Wednesday, December 07, 2005

Reverend Billy's Church

He is 47-yrs old. He wears a blonde pompadour, white suit and clerical collar. He is full of righteous fire and a strong message for America. He is conducting a month-long, cross-country campaign that began the day after Thanksgiving in New York and ends in Los Angeles on Christmas Day. His name is Reverend Billy and he is the preacher of … the Church of Stop Shopping.

“Americans are instructed that our way of life is shopping. That our democracy is shopping. Citizenship is shopping. That we don’t need towns and cities anymore because we have a shopping experience,” he proclaims. “Our communities are collapsing. The hurricanes were a tipping point. They showed us that we’re letting our life support system go. We can be so much more than consumers.” (Rev. Billy says: Stop Shopping; CNN/Money, Katie Brenner; 11/29/05).

The Reverend’s tour (called “Shopocalypse”) has a rallying cry (“Change-a-lujah”) and began on Black Thursday with an appeal for everyone to decline to shop on that mega-purchasing day. Retail figures suggest that the Reverend’s message was not well heeded. But he preaches on. In front of the Disney store in New York’s Times Square, which the Rev. considers “the belly of the beast,” he pleads “stop shopping” to one frenzied consumer scurrying past. “Whatever,” she mutters.

Tom Halen is a performance artist whose convictions lead him into many expressions of social activism and protest, most of which I consider extreme, but I kind of like his ReverendBillyandthechurchofstopshopping gig. It’s not that I think Christmas has become too commercial (though it would be hard to argue that it hasn’t). Or that I have something against shopping (I rather enjoy it). Or even that I don’t like buying Christmas presents for loved ones during this fine season (Angela does most of that!). It’s just that the Rev. is touching on what I consider to be a very real phenomenon, and that is our increasing tendency to see ourselves as primarily consumers and shopping as a natural extension of our being -- I buy/own, therefore I am. This goes deeper than the Christmas season, of course, but isn’t it interesting that we so naturally hew to purchasing as the primary and central activity of that particular holiday, even as we acknowledge that there is much more (and deeper) meaning that should be associated with it?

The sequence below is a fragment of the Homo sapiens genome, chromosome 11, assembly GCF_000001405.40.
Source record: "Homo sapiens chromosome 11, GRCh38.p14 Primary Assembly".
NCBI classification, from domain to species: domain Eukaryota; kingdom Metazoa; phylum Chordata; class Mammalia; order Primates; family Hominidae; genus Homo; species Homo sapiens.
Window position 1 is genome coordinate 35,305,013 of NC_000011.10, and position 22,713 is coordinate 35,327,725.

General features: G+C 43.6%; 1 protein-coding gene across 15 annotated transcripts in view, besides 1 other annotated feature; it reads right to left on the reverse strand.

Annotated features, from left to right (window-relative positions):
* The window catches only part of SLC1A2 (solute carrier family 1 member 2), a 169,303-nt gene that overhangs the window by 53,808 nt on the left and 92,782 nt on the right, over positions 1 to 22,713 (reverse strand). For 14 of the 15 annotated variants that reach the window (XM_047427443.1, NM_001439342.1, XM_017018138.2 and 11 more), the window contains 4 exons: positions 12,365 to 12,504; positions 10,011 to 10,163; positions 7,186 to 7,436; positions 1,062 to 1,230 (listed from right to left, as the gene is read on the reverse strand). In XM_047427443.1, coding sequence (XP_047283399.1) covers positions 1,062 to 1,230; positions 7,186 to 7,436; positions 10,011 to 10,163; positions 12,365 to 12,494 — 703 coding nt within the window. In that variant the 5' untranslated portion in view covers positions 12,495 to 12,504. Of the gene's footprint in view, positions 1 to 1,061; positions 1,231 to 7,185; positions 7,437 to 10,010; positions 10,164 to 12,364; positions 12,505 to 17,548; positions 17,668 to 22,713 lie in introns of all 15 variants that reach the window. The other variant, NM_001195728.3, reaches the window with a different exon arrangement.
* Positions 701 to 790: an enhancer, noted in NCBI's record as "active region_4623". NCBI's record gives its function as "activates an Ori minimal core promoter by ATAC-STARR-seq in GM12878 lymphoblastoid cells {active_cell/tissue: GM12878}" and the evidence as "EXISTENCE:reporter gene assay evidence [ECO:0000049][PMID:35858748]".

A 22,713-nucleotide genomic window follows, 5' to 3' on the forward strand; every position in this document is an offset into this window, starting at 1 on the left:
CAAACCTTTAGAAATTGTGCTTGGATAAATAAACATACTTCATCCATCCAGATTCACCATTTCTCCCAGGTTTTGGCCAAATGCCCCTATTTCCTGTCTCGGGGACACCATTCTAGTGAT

As the good reverend puts it in what perhaps could be considered his version of an invitation, “Make time to spend with your loved ones that doesn’t involve shopping. It’s like getting off alcohol and noticing that you’re not drunk anymore.”

Yes, the Reverend’s religion is a bit extreme, but I’m thinking there’s some good news of deliverance in there somewhere. There are many gifts to celebrate at Christmas; only some of them are purchased. Let’s keep things in perspective. Change-a-lujah, friends? May God bless you this Christmas season.


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